Durham County Council will decide next week whether to agree in principle to set up a charity to run its leisure and cultural services.
The Labour-controlled council has to reduce its budget by £145.8m over the next five years and estimates the move could save more than £1m a year.
Councillor Maria Plews, cabinet member for leisure, libraries and lifelong learning, said in a statement: "In these difficult times, the status quo is almost certainly unsustainable and a trust like this could prove the best way to protect and even improve these services."
A statement by the council said a trust model presented "significant financial advantages" and "the council would retain influence over the services provided".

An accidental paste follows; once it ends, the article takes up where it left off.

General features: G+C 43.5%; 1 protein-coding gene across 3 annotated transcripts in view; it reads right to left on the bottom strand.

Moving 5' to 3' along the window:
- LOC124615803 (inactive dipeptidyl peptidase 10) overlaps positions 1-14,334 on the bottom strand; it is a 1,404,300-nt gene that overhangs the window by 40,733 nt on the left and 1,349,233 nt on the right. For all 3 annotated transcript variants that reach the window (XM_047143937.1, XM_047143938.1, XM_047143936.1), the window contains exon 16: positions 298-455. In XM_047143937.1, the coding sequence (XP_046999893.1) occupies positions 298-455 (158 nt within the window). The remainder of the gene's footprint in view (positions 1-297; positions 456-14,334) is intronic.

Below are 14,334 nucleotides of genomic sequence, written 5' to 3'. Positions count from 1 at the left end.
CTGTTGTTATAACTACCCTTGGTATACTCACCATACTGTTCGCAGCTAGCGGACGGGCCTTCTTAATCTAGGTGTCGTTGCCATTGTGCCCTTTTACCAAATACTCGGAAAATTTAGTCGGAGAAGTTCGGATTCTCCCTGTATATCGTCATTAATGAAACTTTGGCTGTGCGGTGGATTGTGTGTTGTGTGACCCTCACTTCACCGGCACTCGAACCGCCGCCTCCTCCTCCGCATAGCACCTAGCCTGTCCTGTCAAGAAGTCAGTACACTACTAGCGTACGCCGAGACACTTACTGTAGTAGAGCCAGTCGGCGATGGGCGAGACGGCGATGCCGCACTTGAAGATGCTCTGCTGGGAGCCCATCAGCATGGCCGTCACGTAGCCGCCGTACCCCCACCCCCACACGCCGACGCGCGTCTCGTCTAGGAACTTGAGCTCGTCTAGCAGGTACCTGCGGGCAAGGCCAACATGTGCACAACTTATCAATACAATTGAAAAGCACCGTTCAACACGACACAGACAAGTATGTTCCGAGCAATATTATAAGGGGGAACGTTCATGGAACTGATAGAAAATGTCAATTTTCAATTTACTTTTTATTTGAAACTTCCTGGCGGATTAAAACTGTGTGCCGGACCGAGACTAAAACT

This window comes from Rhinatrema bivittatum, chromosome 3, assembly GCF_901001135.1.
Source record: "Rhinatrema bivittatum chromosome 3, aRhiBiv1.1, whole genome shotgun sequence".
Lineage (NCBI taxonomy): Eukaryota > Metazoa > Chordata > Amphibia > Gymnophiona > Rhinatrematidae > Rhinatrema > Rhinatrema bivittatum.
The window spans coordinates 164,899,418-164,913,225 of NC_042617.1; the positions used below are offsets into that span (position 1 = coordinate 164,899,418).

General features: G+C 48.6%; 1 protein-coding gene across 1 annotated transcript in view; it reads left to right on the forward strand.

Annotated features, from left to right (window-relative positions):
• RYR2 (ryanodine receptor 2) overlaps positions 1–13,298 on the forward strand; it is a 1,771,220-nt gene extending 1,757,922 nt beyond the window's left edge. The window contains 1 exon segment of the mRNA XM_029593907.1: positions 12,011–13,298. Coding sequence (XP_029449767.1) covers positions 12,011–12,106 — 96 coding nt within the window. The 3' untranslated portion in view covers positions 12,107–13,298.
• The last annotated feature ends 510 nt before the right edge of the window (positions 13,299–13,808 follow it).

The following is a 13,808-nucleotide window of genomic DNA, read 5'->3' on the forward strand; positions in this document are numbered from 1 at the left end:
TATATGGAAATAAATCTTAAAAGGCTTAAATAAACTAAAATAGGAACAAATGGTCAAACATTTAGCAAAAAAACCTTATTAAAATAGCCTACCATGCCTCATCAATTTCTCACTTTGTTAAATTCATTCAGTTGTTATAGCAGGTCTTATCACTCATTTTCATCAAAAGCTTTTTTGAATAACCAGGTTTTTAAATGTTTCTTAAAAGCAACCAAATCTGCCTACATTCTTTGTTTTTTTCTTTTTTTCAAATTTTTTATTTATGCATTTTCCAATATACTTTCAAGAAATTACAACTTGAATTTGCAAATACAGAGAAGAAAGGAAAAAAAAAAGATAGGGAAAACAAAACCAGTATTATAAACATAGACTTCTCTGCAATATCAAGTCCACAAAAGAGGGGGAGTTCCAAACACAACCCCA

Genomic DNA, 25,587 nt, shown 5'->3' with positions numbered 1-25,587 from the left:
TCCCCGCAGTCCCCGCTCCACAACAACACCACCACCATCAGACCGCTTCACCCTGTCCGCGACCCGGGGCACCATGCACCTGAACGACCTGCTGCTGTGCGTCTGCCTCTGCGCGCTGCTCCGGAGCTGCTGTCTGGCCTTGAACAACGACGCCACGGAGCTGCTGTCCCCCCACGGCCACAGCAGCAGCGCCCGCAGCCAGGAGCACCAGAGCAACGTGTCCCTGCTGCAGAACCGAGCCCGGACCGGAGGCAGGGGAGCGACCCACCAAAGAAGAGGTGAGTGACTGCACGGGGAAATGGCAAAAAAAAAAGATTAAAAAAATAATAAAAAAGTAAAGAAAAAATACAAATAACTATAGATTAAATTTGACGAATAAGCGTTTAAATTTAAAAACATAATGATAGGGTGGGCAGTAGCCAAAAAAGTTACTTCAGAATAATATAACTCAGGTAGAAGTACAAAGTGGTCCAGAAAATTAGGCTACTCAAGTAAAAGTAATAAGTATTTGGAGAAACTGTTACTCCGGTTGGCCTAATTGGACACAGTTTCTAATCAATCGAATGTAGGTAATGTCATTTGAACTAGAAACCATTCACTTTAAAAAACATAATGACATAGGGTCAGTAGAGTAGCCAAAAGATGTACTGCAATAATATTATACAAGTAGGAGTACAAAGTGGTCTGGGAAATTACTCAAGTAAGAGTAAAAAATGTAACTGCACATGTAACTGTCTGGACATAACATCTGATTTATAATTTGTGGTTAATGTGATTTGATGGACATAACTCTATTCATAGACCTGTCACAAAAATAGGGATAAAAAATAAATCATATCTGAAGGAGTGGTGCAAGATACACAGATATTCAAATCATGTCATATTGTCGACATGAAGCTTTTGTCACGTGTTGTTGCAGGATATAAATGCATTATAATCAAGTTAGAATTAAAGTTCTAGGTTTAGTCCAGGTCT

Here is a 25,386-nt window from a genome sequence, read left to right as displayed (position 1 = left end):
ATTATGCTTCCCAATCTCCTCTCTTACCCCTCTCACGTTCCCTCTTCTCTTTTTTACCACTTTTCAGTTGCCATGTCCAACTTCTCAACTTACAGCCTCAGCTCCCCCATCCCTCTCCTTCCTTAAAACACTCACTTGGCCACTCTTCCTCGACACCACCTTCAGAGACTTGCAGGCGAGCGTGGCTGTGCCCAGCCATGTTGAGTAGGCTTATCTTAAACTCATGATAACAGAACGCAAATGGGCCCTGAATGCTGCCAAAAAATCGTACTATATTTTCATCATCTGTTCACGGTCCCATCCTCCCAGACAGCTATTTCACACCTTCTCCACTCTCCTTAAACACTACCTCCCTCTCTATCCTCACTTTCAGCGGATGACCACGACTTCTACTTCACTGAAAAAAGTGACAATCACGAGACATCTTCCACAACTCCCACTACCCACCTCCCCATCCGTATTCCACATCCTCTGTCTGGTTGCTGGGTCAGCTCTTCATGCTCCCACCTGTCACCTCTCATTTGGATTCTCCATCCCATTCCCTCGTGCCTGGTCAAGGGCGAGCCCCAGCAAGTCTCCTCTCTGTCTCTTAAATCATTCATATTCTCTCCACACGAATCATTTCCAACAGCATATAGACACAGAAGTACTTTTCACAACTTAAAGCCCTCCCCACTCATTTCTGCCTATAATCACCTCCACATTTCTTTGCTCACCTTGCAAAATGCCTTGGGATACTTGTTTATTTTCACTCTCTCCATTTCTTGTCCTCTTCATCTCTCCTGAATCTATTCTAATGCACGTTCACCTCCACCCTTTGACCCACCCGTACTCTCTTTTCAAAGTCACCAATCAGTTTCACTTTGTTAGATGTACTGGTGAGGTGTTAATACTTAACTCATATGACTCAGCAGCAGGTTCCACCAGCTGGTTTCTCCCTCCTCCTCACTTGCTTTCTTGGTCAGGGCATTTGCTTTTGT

A Charity Commission spokeswoman said it was difficult to know precisely what "retain influence" meant, but promoters of charities needed "to ensure appropriate governance arrangements were in place that allow the trustees to act in the interests of the charity".
The council is expected to make a final decision in the autumn.
Labour-run Nottingham City Council is proposing to transfer the city’s Portland Leisure Centre to the voluntary sector as part of its attempts to save £20m.
Craig McAteer, chair of Sporta, which represents cultural and leisure trusts, said trusts provided savings but also yielded other benefits, such as a greater sense of ownership among staff.